With decades of experience, Baker Tilly has the breadth and depth of knowledge needed to help evaluate and transform any portion of your organization’s revenue cycle operations. Whether it’s assessing current processes, addressing specific inefficiencies of your RCM operations, or conducting a full-scale revenue cycle transformation, our team of specialists are here to help during any of the following revenue cycle stages.
Breaking down the revenue cycle process
(scheduled and unscheduled visits)
Service Integrity and Documentation
There are several steps and activities that take place before the patient arrives at the hospital in order to secure payment from the insurance company and/or the patient.
Contract negotiation: Determining reimbursement and compensation rates with health plans.
Scheduling/Advanced beneficiary notice (ABN): Entering the patient into the EMR system and sending out an ABN if the customer is a Medicare recipient.
Insurance/Eligibility: Verifying the patient has insurance and is qualified to have the proposed procedure.
Financial clearance: Deciding if the patient can pay for the services, whether through insurance, out-of-pocket or financial assistance/charity.
Service authorization: Completing the necessary paperwork to submit the proposed procedure through the insurance company.
When arriving at the facility, there are additional steps taken before the procedure is provided. If this is an unscheduled visit (e.g., emergency department), some of the steps in the pre-arrival stage are also included during this phase.
Co-pay collection/point-of-service collections: Collecting co-pay or deductible, depending on if the patient is insured, or collecting cash up-front if uninsured. If the patient is a Medicare recipient, collecting payment for services or drugs not covered by Medicare or secondary insurance.
Financial clearance: Filling out the paperwork to pay for services or setting up a predetermined payment plan.
Insurance/Eligibility: If it is an unscheduled visit, verifying the patient has insurance and is qualified to have the proposed procedure. If this is a scheduled visit, conduct one last verification of eligibility.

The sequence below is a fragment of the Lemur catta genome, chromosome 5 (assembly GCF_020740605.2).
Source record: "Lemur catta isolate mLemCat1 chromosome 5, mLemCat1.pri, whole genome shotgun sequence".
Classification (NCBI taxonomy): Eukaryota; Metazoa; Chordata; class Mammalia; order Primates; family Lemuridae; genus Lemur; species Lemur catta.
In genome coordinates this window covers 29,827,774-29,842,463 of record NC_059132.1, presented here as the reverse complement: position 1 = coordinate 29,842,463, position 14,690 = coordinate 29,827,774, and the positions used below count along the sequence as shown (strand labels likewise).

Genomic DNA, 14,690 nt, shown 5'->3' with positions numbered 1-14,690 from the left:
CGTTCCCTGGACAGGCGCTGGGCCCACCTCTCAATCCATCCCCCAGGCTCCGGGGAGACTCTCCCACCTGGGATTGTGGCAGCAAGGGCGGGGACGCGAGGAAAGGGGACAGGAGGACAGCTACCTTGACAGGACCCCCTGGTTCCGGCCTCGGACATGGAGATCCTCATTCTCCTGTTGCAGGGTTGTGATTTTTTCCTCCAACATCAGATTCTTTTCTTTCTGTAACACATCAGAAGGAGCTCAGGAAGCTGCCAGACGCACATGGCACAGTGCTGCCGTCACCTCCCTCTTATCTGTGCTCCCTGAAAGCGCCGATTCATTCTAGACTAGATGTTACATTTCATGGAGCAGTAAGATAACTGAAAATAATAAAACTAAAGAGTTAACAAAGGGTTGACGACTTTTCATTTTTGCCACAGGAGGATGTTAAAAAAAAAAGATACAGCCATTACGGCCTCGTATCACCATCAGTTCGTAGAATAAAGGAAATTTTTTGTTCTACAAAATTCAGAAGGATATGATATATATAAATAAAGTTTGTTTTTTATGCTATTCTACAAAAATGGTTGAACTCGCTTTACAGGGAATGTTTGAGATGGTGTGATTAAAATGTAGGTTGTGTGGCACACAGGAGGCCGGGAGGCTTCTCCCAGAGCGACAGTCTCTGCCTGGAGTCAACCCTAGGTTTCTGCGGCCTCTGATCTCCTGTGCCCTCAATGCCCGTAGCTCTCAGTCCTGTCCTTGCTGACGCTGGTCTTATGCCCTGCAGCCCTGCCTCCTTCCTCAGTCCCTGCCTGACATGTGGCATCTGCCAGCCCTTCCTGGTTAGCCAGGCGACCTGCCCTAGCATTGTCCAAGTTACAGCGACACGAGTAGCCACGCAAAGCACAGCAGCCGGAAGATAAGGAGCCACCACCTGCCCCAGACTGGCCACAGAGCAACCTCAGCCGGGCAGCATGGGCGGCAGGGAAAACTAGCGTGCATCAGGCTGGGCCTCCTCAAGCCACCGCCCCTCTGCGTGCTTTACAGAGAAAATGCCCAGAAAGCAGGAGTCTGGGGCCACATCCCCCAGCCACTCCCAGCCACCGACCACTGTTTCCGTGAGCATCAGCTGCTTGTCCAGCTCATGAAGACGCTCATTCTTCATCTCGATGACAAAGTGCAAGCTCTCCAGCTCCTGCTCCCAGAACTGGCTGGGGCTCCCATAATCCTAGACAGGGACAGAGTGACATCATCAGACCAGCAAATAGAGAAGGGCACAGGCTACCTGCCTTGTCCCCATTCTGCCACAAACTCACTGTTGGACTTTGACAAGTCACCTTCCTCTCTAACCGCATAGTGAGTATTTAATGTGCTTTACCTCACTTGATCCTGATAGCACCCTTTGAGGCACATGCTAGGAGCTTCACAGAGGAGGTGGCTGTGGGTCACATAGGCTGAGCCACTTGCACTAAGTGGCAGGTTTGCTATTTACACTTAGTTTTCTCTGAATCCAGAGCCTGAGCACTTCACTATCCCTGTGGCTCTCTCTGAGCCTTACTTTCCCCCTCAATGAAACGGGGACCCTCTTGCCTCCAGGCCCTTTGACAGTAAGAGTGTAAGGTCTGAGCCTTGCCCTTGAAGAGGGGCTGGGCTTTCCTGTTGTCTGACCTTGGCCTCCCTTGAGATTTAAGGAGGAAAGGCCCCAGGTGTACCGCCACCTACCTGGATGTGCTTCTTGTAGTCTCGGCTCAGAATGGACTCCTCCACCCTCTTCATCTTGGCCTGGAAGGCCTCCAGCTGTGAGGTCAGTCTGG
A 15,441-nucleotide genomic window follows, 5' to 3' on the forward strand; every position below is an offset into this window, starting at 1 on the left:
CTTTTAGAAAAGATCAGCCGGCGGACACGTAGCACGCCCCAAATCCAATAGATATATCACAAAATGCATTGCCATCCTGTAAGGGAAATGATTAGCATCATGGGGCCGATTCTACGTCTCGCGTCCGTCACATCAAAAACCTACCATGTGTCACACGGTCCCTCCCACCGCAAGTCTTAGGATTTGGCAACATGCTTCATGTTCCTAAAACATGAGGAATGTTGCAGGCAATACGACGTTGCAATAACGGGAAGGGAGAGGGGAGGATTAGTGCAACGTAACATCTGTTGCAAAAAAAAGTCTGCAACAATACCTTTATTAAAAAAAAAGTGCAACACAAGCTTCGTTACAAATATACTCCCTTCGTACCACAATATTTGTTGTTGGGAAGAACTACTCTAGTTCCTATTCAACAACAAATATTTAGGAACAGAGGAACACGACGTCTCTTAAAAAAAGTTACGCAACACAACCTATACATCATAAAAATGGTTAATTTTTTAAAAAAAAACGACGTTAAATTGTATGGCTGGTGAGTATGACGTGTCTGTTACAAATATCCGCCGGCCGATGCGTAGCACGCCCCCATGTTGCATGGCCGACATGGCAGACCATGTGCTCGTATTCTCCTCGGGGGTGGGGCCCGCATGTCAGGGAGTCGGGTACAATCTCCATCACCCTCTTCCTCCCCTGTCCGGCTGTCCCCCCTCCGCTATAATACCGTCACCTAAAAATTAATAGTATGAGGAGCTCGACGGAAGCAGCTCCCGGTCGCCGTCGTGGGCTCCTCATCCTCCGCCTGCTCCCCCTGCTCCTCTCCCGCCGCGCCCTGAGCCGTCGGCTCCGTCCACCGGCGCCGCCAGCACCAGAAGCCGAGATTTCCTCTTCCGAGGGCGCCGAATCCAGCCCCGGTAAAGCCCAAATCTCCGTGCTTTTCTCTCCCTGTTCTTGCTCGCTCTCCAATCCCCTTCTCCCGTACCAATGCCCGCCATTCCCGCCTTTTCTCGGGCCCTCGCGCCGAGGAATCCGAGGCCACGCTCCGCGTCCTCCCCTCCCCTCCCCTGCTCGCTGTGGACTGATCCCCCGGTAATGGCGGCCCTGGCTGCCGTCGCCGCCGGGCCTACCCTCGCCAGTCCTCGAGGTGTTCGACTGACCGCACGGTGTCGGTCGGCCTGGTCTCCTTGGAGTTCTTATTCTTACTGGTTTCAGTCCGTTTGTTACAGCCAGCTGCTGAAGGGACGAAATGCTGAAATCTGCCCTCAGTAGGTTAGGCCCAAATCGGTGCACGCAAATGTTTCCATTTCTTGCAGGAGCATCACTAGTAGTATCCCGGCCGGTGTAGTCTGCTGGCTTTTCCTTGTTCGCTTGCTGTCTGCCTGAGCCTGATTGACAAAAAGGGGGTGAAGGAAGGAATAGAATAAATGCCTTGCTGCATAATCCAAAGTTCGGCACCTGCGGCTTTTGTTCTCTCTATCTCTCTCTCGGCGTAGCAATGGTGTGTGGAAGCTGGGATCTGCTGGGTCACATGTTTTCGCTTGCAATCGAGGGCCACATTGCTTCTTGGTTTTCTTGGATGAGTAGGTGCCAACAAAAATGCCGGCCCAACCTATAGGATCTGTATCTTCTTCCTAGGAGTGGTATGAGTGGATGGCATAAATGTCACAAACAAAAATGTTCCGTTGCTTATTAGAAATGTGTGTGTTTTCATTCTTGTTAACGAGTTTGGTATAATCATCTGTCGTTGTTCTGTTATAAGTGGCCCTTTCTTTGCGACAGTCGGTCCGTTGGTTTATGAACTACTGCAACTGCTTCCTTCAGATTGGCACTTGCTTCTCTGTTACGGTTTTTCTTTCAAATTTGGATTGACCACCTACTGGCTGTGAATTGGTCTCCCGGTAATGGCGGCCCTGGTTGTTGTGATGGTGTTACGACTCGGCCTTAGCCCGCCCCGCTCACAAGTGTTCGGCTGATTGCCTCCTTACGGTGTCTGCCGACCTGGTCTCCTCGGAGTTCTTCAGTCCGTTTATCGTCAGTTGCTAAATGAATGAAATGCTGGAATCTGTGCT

Service authorization: If it is an unscheduled visit, completing the necessary paperwork to submit proposed procedure through insurance company.
Processes in the service integrity and documentation stage occur behind the scenes and are rarely seen by the patient (i.e., EMR systems, hospital host systems, patient journey activities, etc.).
Health information management (HIM)/Documentation: Receiving a medical record to begin coding.
Clinical documentation: Documenting the patient and procedure in the EMR system, includes discharge or after visit summary (seen by and discussed with patient).
Charge capture/Coding: Providing a diagnosis code, or multiple diagnosis codes, to justify the reason for the patient’s visit.
Charge description master (CDM) review: Auditing what is being coded and documented within the medical records for ensuring accuracy.
Clinical documentation improvement (CDI): Redeveloping workflows if documentation is inaccurate.
Post Care and Financial Services
The last phase of the revenue cycle process involves collecting the final payment and closing out outstanding accounts.
Contract review: Analyzing contracts for any discrepancies with payer contracts and documentation.
Billing: Sending out and automating notices of final payment from your facility.
Third-party follow-up: Collecting additional payments from insurance companies and other third parties.
Patient payment collection: Utilization of third-party vendors if there is an issue with collection of final payment from patient.
Outsource management: Outsourcing the collections process to help reduce accounts receivable (A/R).
Denial management: Flagging claims prior to submission to insurance company to prevent denials.
Cash application management: Providing select levels of interim management work to streamline collections process.
Payment variances: Identifying A/R balances that were underpaid or not paid appropriately.
Credit balances: Identifying A/R balances that were overpaid.
Bad debt management: Preventing and dealing with unpaid/outstanding account balances.
(scheduled and unscheduled visits)
Post care and